WOMEN OF FAIRFIELD
Friday 7th + Saturday 8th October 2016
6pm – 9:30pm
Women of Fairfield is a collaboration between Museum of Contemporary Art (MCA), PYT I Fairfield, and NSW Service for the Treatment and Rehabilitation of Torture and Trauma Survivors (STARTTS), and is presented with the support of Fairfield City Council. Co-curated by PYT Artistic Director Karen Therese andMCA Senior Curator Anne Loxley, Women of Fairfield will be an evening art walk featuring four projects by leading contemporary artists Kate Blackmore, Hissy Fit & Maria Tran, Claudia Nicholson, and Zoe Scoglio. Facilitated by STARTTS’ Jiva Parthipan, who is the project’s director, community cultural development, each artist is working with the diverse communities of Fairfield to create artworks which celebrate and reflect on the experiences of women, both in a local and international context. Women of Fairfield is the first contemporary public art project of this nature in Fairfield, and brings together contemporary artists of extraordinary talent with members of the local community.
Women of Fairfield brings the experiences of women to the fore to examine the complexities of public space within a community that shares profound religious, cultural and social differences. The project explores how women navigate these spaces both directly and in a global context and it is a response to conversations Karen Therese had with women in Fairfield about the dominance of men in Fairfield’s public spaces. This dominance impacts on the visibility and freedom women have within public spaces in Fairfield.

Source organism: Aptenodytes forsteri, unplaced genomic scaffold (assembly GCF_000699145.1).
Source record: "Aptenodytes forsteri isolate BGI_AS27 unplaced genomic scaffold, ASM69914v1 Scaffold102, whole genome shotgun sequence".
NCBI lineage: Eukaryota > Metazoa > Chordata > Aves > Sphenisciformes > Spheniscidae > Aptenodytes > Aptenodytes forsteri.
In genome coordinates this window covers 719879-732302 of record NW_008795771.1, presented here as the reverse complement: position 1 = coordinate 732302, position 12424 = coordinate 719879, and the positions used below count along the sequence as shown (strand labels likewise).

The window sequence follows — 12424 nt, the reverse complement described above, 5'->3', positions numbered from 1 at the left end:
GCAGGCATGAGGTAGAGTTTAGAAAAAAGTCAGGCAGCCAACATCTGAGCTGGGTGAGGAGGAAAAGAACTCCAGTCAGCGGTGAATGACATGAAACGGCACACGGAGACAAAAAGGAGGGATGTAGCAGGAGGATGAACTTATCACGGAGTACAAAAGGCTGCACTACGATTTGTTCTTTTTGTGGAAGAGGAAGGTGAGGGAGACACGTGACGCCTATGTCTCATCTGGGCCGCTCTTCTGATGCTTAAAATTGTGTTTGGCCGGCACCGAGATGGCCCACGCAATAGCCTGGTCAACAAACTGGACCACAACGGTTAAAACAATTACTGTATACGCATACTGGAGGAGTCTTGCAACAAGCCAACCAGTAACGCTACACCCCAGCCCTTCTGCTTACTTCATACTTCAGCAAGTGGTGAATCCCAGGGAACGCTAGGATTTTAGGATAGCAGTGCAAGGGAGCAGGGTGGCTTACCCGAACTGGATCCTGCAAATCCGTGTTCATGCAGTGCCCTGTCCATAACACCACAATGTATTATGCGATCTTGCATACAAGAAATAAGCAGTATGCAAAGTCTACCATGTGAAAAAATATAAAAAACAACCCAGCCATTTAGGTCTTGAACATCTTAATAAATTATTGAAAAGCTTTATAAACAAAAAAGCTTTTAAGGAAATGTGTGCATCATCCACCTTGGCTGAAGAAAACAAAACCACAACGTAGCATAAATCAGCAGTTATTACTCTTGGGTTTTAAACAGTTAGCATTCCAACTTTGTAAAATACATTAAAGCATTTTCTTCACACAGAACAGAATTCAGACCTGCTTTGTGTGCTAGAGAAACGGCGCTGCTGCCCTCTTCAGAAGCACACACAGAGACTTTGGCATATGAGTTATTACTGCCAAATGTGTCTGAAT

The project will be presented on Friday 7 and Saturday 8 October 2016, from 6 pm until 9.30 pm. To accompany the program of artworks we will encourage people to sample Fairfield’s extraordinary restaurants.
Kate Blackmore is collaborating with Fairfield’s Assyrian community, the largest and most established community of Assyrians living in Australia. In Fairfield, Assyrian weddings are major community events where ancient and modern rituals collide. Blackmore’s work All Wedding Wishes focuses on the significance of the wedding ritual through depicting the wedding of Assyrian-Australian bride, Nahren Georges. The 2-channel video installation will feature observational documentary sequences of Nahren’s wedding to a soundtrack by popular Assyrian wedding singer, Sonia Odisho. The work will also illuminate the important function of the wedding videographer in representing the wedding to families living in diaspora. All Wedding Wishes will take viewers behind the spectacular façade of Assyrian-Australian weddings to explore the complex web of social, cultural and political interactions that they symbolise. Assyrian wedding musicians and dancers will parade down Harris Street inviting audience members to enter the artwork’s location.
Video and performance art collective Hissy Fit (Jade Muratore, Emily O’Connor and Nat Randall) & Maria Tran, an Australian-Vietnamese actor, director, cultural practitioner and marital arts specialist are collaborating to present Supreme Ultimate. This creative project engages women from Fairfield in a range of martial arts practices, and incorporates video, live performance and installation. Staged on the top of the Downey Lane Car Park and featuring a performance by Maria Tran, Supreme Ultimate explores the ways in which martial arts has informed identities and the ways, particularly in a cinematic context, it uses forms of control and deviancy, restrain and excess to navigate cultural and gendered domains